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I have the following problem:

The transverse displacement $u(x, t)$ of a semi-infinite elastic string satisfies

$$\dfrac{\partial^2{u}}{\partial{t}^2} = c^2 \dfrac{\partial^2{u}}{\partial{x}^2}$$

for $x > 0$, $t > 0$,

with initial conditions

$$u(x, 0) = \dfrac{\partial{u(x, 0)}}{\partial{t}} = 0$$

for $x > 0$,

and boundary condition

$$-\beta \dfrac{\partial{u(0, t)}}{\partial{x}} = f(t)$$

for $t > 0$.

Show, using Laplace transforms, that the solution can be written

$$u(x, t) = \dfrac{c}{\beta} H \left( t - \dfrac{x}{c} \right) \int^{t - x/c}_0 f(u) \ du,$$

where $H(x)$ is the Heaviside function. Can you interpret this result physically?

And I have the following solution:

Taking the Laplace transform of the PDE yields

$$s^2 \mathcal{L} \{u\} - su(x, 0) - u_t(x, 0) = c^2 \dfrac{d^2}{dx^2} \mathcal{L} \{ u(x, t) \}$$.

Substituting the initial conditions gets us

\begin{align} &s^2 \mathcal{L} \{ u \} = c^2 \dfrac{d^2}{dx^2} \mathcal{L} \{ u(x, t) \} \\ &\Rightarrow \dfrac{d^2}{dx^2} \mathcal{L} \{ u(x, t) \} = \dfrac{s^2}{c^2} \mathcal{L} \{ u(x, t) \} \\ &\Rightarrow \dfrac{d^2}{dx^2} \mathcal{L} \{ u(x, t) \} - \dfrac{s^2}{c^2} \mathcal{L} \{u(x, t) \} = 0 \end{align}

We solve this homogeneous second-order linear DE:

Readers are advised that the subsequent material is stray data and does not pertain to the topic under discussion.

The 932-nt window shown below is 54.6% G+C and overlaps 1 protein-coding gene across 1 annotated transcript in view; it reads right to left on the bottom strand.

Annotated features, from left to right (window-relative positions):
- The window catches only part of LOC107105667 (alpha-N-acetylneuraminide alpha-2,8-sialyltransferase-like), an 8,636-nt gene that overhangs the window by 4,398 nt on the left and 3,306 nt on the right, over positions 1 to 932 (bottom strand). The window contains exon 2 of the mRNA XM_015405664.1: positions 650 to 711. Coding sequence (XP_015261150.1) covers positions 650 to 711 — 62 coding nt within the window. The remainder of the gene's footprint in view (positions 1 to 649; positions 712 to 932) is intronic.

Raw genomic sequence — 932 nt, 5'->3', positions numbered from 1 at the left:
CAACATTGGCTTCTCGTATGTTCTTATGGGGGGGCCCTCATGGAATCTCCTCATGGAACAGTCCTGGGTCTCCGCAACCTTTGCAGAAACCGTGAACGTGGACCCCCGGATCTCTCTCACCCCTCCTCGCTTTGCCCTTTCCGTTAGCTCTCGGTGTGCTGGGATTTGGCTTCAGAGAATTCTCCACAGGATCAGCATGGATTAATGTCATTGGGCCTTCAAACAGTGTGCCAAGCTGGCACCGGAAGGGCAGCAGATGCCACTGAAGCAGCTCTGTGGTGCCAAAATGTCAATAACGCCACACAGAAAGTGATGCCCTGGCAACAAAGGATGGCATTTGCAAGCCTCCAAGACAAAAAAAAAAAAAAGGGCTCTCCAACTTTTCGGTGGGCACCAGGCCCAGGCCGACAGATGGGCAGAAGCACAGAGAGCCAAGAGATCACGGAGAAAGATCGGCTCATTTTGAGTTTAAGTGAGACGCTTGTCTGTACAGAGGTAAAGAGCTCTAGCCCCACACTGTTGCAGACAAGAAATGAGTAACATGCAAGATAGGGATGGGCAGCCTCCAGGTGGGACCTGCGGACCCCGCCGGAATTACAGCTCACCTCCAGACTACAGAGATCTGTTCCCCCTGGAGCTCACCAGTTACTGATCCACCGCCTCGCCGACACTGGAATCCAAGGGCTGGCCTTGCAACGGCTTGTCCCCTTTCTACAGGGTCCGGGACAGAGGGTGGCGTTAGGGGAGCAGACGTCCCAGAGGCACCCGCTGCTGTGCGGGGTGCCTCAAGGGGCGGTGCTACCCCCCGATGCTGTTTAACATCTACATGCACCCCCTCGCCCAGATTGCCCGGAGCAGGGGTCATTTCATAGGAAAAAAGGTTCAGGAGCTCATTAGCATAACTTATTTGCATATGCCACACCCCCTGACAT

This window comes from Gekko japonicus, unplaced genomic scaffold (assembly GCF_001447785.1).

\begin{align} &m^2 - \dfrac{s^2}{c^2} = 0 \\ &\Rightarrow m = \pm \dfrac{s}{c} \end{align}

Therefore, the general solution to this DE is

$$\mathcal{L} \{ u(x, t) \} = A(s) e^{x\frac{s}{c}} + B(s)e^{-x \frac{s}{c}},$$

where $A(s)$ and $B(s)$ are arbitrary functions.

To apply the boundary conditions, we differentiate the general solution with respect to $x$:

$$\dfrac{\partial}{\partial{x}} \mathcal{L} \{ u(x, t) \} = \dfrac{sA(s)}{c}e^{\frac{sx}{c}} - \dfrac{sB(s)}{c} e^{-\frac{sx}{c}}$$

And since we had the boundary condition

$$- \beta \dfrac{\partial}{\partial{x}} u(0, t) = f(t),$$

we have

$$\dfrac{\partial}{\partial{x}} \mathcal{L} \{ u(0, t) \} = \dfrac{sA(s)}{c} - \dfrac{sB(s)}{c}$$

Taking the Laplace transform of the boundary condition, we get

$$- \beta \dfrac{\partial}{\partial{x}} \mathcal{L} \{ u(0, t) \} = \mathcal{L} \{ f(t) \}$$

So we get

\begin{align} &-\dfrac{\mathcal{L} \{f(t) \}}{\beta} = \dfrac{sA(s)}{c} - \dfrac{sB(s)}{c} \\ & \Rightarrow -\dfrac{\mathcal{L} \{ f(t) \}}{\beta} = \dfrac{s}{c}(A(s) - B(s)) \\ & \Rightarrow \dfrac{c}{\beta} \dfrac{ \mathcal{L} \{ f(t) \}}{s} + A(s) = B(s) \end{align}

Using this to eliminate $B(s)$ from the general solution leaves

$$\dfrac{\partial}{\partial{x}} \mathcal{L} \{ u(x, t) \} = \dfrac{sA(s)}{c} e^{\frac{sx}{c}} - \left( \dfrac{c}{\beta} \dfrac{ \mathcal{L} \{ f(t) \}}{s} + A(s) \right) \dfrac{s}{c} e^{-\frac{sx}{c}}$$

We can now constrain $A(s)$ by using the initial value theorem with the initial conditions:

\begin{align} 0 &= u(x, 0) \\ &= \lim_{t \to 0} u(x, t) \\ &= \lim_{s \to \infty} s \mathcal{L} \{ u(x, t) \} \end{align}

for all $x > 0$.

Using the general solution, we see that

$$\lim_{s \to \infty} s \mathcal{L} \{ u(x, t) \} = \lim_{s \to \infty} A(s) e^{\frac{sx}{c}} s,$$

since $\lim_{t \to 0} f(t) = 0$ means that $\lim_{s \to \infty} s \mathcal{L} \{ f(t) \} = 0$.

I'm confused about this last part:

Using the general solution, we see that

$$\lim_{s \to \infty} s \mathcal{L} \{ u(x, t) \} = \lim_{s \to \infty} A(s) e^{\frac{sx}{c}} s,$$

since $\lim_{t \to 0} f(t) = 0$ means that $\lim_{s \to \infty} s \mathcal{L} \{ f(t) \} = 0$.

I don't see how they got

$$\lim_{s \to \infty} s \mathcal{L} \{ u(x, t) \} = \lim_{s \to \infty} A(s) e^{\frac{sx}{c}} s$$

?

I would greatly appreciate it if someone could please take the time to clarify this.